Law Professor Vernellia Randall, one of the nation's most distinguished legal scholars and analysts on issues involving race and health care, explains the difference between overt and covert racism:

Racism...takes three closely related forms: individual, institutional, and systemic. Individual racism consists of overt acts by individuals that cause death, injury, destruction of property, or denial of services or opportunity. Institutional racism is more subtle but no less destructive... (it) involves polices, practices, and procedures of institutions that have a disproportionately negative effect on racial minorities' access to and quality of goods, services, and opportunities. Systemic racism is the basis of individual and institutional racism; it is the value system that is embedded in a society that supports and allows discrimination.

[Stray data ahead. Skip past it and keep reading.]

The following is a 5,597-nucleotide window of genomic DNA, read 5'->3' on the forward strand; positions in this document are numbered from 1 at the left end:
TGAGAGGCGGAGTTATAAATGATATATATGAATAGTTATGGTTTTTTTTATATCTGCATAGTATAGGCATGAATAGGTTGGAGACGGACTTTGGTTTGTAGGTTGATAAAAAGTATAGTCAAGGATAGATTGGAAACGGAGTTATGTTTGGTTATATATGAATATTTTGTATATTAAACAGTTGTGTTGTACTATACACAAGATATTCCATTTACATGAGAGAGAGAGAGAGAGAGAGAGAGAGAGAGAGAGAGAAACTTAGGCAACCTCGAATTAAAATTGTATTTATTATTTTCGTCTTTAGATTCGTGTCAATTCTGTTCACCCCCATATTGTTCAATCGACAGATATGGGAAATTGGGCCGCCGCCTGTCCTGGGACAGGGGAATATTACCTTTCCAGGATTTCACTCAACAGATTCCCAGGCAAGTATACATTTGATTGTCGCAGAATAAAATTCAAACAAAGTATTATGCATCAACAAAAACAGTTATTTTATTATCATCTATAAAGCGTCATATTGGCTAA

When we witness lack of inclusivity -- from our schools to our corporations, from the advertising industry to Hollywood -- Levenson's email is the example of how it is allowed to happen. Be it overt or covert, racism is allowed to exist when people in positions of power enforce and condone its existence. This teachable moment serves as a reminder: if you're not a part of the solution, you're part of the problem. In addition, Bruce Levenson's correspondence with top brass officials gives rare insight into conversations the general public typically is not privy, conversations usually held behind closed doors, in every Fortune 500 boardroom and institution in America. The outcome of these conversations -- and the actions of individuals like Bruce Levenson -- is what largely determines opportunity, upward mobility, inclusivity and justice for people of color in this country. That is scary.